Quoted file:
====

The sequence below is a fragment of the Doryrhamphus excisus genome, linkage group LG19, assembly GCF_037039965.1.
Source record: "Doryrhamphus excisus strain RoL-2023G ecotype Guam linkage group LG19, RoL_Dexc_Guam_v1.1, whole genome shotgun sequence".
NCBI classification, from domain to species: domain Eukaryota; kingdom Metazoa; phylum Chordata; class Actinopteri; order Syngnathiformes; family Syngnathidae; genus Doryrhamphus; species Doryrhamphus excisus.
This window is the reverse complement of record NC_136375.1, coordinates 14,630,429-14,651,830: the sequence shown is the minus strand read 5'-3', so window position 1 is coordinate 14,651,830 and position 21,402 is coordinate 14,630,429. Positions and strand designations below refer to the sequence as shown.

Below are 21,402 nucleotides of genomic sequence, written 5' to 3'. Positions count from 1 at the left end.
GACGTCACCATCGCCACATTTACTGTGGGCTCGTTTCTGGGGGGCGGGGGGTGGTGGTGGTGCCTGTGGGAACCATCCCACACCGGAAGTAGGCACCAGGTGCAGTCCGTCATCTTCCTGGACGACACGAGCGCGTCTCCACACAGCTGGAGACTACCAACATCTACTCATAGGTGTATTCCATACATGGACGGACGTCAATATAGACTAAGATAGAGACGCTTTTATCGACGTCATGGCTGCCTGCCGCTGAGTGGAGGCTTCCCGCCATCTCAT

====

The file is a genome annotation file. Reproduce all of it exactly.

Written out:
The sequence below is a fragment of the Doryrhamphus excisus genome, linkage group LG19, assembly GCF_037039965.1.
Source record: "Doryrhamphus excisus strain RoL-2023G ecotype Guam linkage group LG19, RoL_Dexc_Guam_v1.1, whole genome shotgun sequence".
NCBI classification, from domain to species: domain Eukaryota; kingdom Metazoa; phylum Chordata; class Actinopteri; order Syngnathiformes; family Syngnathidae; genus Doryrhamphus; species Doryrhamphus excisus.
This window is the reverse complement of record NC_136375.1, coordinates 14,630,429-14,651,830: the sequence shown is the minus strand read 5'-3', so window position 1 is coordinate 14,651,830 and position 21,402 is coordinate 14,630,429. Positions and strand designations below refer to the sequence as shown.

Below are 21,402 nucleotides of genomic sequence, written 5' to 3'. Positions count from 1 at the left end.
GACGTCACCATCGCCACATTTACTGTGGGCTCGTTTCTGGGGGGCGGGGGGTGGTGGTGGTGCCTGTGGGAACCATCCCACACCGGAAGTAGGCACCAGGTGCAGTCCGTCATCTTCCTGGACGACACGAGCGCGTCTCCACACAGCTGGAGACTACCAACATCTACTCATAGGTGTATTCCATACATGGACGGACGTCAATATAGACTAAGATAGAGACGCTTTTATCGACGTCATGGCTGCCTGCCGCTGAGTGGAGGCTTCCCGCCATCTCAT